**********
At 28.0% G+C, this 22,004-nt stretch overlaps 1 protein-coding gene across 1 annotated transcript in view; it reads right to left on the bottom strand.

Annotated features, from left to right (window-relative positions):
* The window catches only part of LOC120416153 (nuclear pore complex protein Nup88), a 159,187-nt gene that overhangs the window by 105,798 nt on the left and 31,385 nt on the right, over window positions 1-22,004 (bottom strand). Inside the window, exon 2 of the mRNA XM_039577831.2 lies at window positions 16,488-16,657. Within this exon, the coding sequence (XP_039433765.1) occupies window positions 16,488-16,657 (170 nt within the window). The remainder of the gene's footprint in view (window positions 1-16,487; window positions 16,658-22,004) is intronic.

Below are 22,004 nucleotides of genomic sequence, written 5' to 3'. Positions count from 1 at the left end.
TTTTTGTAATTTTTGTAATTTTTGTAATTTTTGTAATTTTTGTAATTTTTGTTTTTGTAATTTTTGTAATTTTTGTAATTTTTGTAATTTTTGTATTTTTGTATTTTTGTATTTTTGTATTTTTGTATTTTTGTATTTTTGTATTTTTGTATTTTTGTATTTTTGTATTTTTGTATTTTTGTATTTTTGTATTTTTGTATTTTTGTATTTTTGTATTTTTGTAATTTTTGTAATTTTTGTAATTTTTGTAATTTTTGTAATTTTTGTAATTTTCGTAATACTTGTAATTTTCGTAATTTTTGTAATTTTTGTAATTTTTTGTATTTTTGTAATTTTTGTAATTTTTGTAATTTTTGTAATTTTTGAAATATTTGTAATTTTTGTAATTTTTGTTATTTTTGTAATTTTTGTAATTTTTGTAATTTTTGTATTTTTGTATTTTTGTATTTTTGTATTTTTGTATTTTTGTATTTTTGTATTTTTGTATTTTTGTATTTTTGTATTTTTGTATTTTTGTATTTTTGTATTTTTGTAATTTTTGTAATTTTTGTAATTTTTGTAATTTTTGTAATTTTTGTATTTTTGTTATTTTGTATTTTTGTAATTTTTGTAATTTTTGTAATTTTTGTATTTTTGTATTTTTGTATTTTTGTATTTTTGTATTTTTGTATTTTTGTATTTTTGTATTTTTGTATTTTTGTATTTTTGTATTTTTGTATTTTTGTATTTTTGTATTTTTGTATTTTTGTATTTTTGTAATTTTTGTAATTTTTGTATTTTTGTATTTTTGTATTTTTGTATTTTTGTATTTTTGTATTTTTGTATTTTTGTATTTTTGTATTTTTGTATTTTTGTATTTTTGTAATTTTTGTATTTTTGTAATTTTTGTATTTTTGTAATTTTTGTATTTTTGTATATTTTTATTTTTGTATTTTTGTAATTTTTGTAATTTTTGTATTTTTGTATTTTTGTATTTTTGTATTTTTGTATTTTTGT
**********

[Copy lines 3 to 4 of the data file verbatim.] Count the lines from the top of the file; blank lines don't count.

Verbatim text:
* The window catches only part of LOC120416153 (nuclear pore complex protein Nup88), a 159,187-nt gene that overhangs the window by 105,798 nt on the left and 31,385 nt on the right, over window positions 1-22,004 (bottom strand). Inside the window, exon 2 of the mRNA XM_039577831.2 lies at window positions 16,488-16,657. Within this exon, the coding sequence (XP_039433765.1) occupies window positions 16,488-16,657 (170 nt within the window). The remainder of the gene's footprint in view (window positions 1-16,487; window positions 16,658-22,004) is intronic.

Below are 22,004 nucleotides of genomic sequence, written 5' to 3'. Positions count from 1 at the left end.